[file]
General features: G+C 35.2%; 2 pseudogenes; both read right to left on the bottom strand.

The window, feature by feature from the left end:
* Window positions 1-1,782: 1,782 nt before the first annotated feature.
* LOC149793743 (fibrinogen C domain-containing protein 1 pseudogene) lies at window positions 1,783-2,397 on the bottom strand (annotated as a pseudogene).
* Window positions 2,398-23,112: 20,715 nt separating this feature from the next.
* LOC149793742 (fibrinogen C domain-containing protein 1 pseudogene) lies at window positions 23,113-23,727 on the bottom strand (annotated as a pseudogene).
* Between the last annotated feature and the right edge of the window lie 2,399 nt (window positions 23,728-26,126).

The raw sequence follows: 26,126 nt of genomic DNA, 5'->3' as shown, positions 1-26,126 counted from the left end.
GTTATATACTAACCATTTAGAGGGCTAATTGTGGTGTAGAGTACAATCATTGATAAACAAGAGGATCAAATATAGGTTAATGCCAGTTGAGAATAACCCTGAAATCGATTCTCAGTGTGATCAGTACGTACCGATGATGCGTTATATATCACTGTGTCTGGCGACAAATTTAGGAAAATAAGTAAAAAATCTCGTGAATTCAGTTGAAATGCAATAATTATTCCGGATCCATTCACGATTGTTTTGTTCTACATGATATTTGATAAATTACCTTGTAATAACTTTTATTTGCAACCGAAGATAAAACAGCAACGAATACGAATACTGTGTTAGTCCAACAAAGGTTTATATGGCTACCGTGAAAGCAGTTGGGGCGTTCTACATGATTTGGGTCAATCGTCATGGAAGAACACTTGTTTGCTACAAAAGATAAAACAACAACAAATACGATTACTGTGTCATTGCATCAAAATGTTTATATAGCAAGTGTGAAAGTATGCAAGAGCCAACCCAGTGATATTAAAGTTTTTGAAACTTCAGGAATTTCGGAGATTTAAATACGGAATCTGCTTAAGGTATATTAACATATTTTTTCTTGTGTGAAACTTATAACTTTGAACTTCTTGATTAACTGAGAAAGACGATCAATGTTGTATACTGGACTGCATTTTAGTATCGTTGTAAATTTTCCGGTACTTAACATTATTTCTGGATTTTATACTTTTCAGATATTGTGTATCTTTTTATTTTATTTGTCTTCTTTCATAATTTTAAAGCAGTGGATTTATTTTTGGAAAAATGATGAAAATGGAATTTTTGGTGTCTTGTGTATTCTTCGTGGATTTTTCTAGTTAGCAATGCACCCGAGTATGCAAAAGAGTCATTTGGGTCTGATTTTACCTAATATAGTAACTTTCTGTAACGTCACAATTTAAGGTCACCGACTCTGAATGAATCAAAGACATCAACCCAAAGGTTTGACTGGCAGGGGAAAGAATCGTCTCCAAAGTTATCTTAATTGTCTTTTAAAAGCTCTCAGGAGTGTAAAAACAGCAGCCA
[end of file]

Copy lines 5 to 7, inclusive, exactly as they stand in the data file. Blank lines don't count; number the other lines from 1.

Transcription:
* Window positions 2,398-23,112: 20,715 nt separating this feature from the next.
* LOC149793742 (fibrinogen C domain-containing protein 1 pseudogene) lies at window positions 23,113-23,727 on the bottom strand (annotated as a pseudogene).
* Between the last annotated feature and the right edge of the window lie 2,399 nt (window positions 23,728-26,126).